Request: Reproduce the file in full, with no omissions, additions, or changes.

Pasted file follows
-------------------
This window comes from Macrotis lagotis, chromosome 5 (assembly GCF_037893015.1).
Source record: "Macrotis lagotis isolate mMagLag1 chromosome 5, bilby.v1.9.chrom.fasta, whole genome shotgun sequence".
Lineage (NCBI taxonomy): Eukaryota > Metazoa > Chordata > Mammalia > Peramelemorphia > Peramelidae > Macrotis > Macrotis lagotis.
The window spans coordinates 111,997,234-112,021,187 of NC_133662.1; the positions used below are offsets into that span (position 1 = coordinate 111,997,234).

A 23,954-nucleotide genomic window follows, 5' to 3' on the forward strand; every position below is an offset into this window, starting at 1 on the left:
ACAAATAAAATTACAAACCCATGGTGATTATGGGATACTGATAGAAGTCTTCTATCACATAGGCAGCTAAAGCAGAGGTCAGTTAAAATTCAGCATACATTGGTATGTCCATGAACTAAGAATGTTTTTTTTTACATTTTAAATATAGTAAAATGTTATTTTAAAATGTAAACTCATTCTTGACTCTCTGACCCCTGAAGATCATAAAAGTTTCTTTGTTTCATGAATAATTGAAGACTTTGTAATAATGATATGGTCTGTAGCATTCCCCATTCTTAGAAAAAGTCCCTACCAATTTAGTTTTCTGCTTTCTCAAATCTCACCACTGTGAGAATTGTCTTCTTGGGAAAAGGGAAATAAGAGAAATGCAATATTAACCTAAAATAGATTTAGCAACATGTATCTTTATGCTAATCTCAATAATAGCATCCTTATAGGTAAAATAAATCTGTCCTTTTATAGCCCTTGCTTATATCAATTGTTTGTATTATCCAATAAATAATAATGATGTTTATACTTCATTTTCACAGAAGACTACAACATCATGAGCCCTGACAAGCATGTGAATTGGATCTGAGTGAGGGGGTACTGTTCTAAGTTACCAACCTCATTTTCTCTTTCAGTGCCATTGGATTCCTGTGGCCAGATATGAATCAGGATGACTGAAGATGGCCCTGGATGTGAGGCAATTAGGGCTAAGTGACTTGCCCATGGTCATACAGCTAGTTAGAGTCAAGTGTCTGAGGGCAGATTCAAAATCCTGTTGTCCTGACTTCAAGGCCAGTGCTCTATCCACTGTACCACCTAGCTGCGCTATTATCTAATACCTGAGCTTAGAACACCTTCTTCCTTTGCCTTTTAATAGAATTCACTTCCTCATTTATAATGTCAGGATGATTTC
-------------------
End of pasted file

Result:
This window comes from Macrotis lagotis, chromosome 5 (assembly GCF_037893015.1).
Source record: "Macrotis lagotis isolate mMagLag1 chromosome 5, bilby.v1.9.chrom.fasta, whole genome shotgun sequence".
Lineage (NCBI taxonomy): Eukaryota > Metazoa > Chordata > Mammalia > Peramelemorphia > Peramelidae > Macrotis > Macrotis lagotis.
The window spans coordinates 111,997,234-112,021,187 of NC_133662.1; the positions used below are offsets into that span (position 1 = coordinate 111,997,234).

A 23,954-nucleotide genomic window follows, 5' to 3' on the forward strand; every position below is an offset into this window, starting at 1 on the left:
ACAAATAAAATTACAAACCCATGGTGATTATGGGATACTGATAGAAGTCTTCTATCACATAGGCAGCTAAAGCAGAGGTCAGTTAAAATTCAGCATACATTGGTATGTCCATGAACTAAGAATGTTTTTTTTTACATTTTAAATATAGTAAAATGTTATTTTAAAATGTAAACTCATTCTTGACTCTCTGACCCCTGAAGATCATAAAAGTTTCTTTGTTTCATGAATAATTGAAGACTTTGTAATAATGATATGGTCTGTAGCATTCCCCATTCTTAGAAAAAGTCCCTACCAATTTAGTTTTCTGCTTTCTCAAATCTCACCACTGTGAGAATTGTCTTCTTGGGAAAAGGGAAATAAGAGAAATGCAATATTAACCTAAAATAGATTTAGCAACATGTATCTTTATGCTAATCTCAATAATAGCATCCTTATAGGTAAAATAAATCTGTCCTTTTATAGCCCTTGCTTATATCAATTGTTTGTATTATCCAATAAATAATAATGATGTTTATACTTCATTTTCACAGAAGACTACAACATCATGAGCCCTGACAAGCATGTGAATTGGATCTGAGTGAGGGGGTACTGTTCTAAGTTACCAACCTCATTTTCTCTTTCAGTGCCATTGGATTCCTGTGGCCAGATATGAATCAGGATGACTGAAGATGGCCCTGGATGTGAGGCAATTAGGGCTAAGTGACTTGCCCATGGTCATACAGCTAGTTAGAGTCAAGTGTCTGAGGGCAGATTCAAAATCCTGTTGTCCTGACTTCAAGGCCAGTGCTCTATCCACTGTACCACCTAGCTGCGCTATTATCTAATACCTGAGCTTAGAACACCTTCTTCCTTTGCCTTTTAATAGAATTCACTTCCTCATTTATAATGTCAGGATGATTTC